|Sources, Trade Journals
|Exhibitors Trade Review
|August 22, 1925
Headline: “Play My Pictures or I Will Build a Theatre!”
IN CONNECTION WITH the much-discussed attitude of certain distributing organizations that maintain a divine right to show their pictures anywhere and everywhere, there is one thought that has had less consideration than it deserves.
The responsibility for this whole theatre grabbing business rests chiefly on block booking. Nowhere else.
The theatre which buys one or two large blocks of product, definitely shutting out all other pictures, is literally inviting the distributors of that shut-out product to take heroic measures.
It is perfectly natural for the man who is distributing pictures—good pictures, perhaps—to feel that he is entitled to some sort of outlet for what he is making.
Wherever he can get an outlet for some part of his product, at a reasonable price, he is in no position to kick up much of a fuss. But any time he can show that he is being shut out completely, there is something to be said on his side of the argument.
It is true, of course, that no distributor of pictures has any actual right to expect or demand that his pictures shall be played in any particularly independently owned house. Such rights do not exist in connection with any business that is supposed to be even moderately competitive.
But, on the other hand, we can all sympathize with the fellow who is having the door slammed in his face. It is an experience we don’t any of us like. It arouses resentment and urges us to take retaliatory measures, regardless of the fact that the fellow who is slamming the door may have an absolute right to slam it as hard as he pleases.
So, from the standpoint of practical theatre-operating policy, it is reasonably good business —in most cases—to diversify the bookings to a reasonable extent, allowing the door to remain at least part way open to as many distributors as possible. Such a policy, in addition to supplying varied entertainment that is apt to help business and can hardly ever hurt it, will arouse fewer antagonisms, will cause more distributors to regard the theatre with that affection which is lavished on customers but that never is extended to door-slammers, and will tend to deprive certain distributors of one of their pet excuses for acquiring theatres.
It must be admitted, of course, that the exhibitor who undertakes to carry out such a policy quickly finds himself in hot water with the concerns that insist on selling him large blocks of pictures or none. But it is a matter of record, with many exhibitors who have tried it out, that any selling policy in this field breaks down under sufficient buying resistance. Exhibitors who refuse to buy thirty or forty or fifty pictures in a block are finding it readily possible to buy what they want, whether it is five or fifteen. There is a lot of shouting and roaring about what can’t be done, but wherever the big block can’t be sold a little block can be had.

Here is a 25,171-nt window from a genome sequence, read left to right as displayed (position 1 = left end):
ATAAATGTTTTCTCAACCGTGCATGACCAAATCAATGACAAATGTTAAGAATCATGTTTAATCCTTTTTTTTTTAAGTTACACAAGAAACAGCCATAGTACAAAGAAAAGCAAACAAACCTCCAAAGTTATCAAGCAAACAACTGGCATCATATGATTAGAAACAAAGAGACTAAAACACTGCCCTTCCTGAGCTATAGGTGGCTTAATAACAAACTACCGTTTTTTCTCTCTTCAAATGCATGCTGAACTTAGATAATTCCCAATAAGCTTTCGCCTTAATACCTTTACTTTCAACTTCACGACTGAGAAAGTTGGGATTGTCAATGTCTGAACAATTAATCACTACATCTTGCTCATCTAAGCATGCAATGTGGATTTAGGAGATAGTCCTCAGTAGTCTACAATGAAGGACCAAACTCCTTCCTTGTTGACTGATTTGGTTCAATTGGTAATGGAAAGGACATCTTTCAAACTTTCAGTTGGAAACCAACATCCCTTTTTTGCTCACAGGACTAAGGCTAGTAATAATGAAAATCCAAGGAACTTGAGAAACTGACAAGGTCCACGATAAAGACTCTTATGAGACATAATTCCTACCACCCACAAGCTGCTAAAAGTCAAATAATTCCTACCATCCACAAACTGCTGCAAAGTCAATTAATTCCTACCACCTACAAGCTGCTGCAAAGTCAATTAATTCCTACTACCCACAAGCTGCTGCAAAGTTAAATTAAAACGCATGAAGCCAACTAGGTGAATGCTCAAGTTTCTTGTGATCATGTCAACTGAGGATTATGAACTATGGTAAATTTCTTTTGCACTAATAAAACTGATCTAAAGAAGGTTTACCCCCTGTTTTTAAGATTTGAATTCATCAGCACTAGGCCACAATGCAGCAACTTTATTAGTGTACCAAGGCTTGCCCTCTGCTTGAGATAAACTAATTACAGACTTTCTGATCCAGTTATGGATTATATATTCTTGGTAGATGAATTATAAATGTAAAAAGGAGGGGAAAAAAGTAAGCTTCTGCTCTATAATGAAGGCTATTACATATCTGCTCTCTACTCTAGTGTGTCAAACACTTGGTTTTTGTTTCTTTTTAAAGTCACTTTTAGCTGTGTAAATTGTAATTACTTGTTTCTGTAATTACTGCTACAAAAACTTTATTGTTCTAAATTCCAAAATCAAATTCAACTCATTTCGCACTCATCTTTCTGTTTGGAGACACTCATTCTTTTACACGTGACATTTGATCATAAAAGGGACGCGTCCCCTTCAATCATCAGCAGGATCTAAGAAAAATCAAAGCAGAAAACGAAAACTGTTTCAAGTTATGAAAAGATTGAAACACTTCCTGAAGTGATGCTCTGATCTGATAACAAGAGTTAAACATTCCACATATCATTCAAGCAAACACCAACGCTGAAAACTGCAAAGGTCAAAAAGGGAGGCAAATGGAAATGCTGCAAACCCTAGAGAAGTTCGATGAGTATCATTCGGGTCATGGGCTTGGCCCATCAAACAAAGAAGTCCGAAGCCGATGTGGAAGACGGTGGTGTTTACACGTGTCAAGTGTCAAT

The funny side of this situation is to be found in this: That the fellows who are the loudest complainers about being shut out in some spots are apt to be the most insistent in their efforts to sell big blocks of pictures and shut out their competitors in other spots. But that is merely human nature as it works out in competitive dealing. As long as there is a score to even up, most of us are disposed to hit our competitors as often as they hit us.
The independent exhibitor, particularly the smaller exhibitor who is operating on a basis that is apt to arouse the cupidity of some distributor-theatre combine, who permits himself to be used as a tool in this sort of scrap is courting trouble. He may think he is playing the role of innocent bystander, but the chances are fair that he will end up where the innocent bystander generally does, with a sore head.
Diversification of product, without question, is the best single item of protection in sight for the independent theatre owner. When he is playing pictures from ten or a dozen sources, none of the distributors is able to identify the house with some nationally advertised brand and thereby to bring it under control. Nor can any of them claim that a “shut-out” justifies the establishing of a competitive house.
Diversification, also, means a broadened appeal to the public, with the possibility of serving a larger patronage.
The objection will be raised, of course, that in most communities, with competitive lines definitely established, it is not possible to seek such diversity. To which there can be no answer, if it is actually not possible. But it may be well to add that many exhibitors who are finding it impossible to do things which they ought to do for their own protection are actually held back, not by any insuperable barrier, competitive or otherwise, but by lack of the nerve necessary to undertake and win a fight.
— Willard C. Howe
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|Willard C. Howe, “Play My Pictures or I Will Build a Theatre!,” Exhibitors Trade Review, August 22, 1925.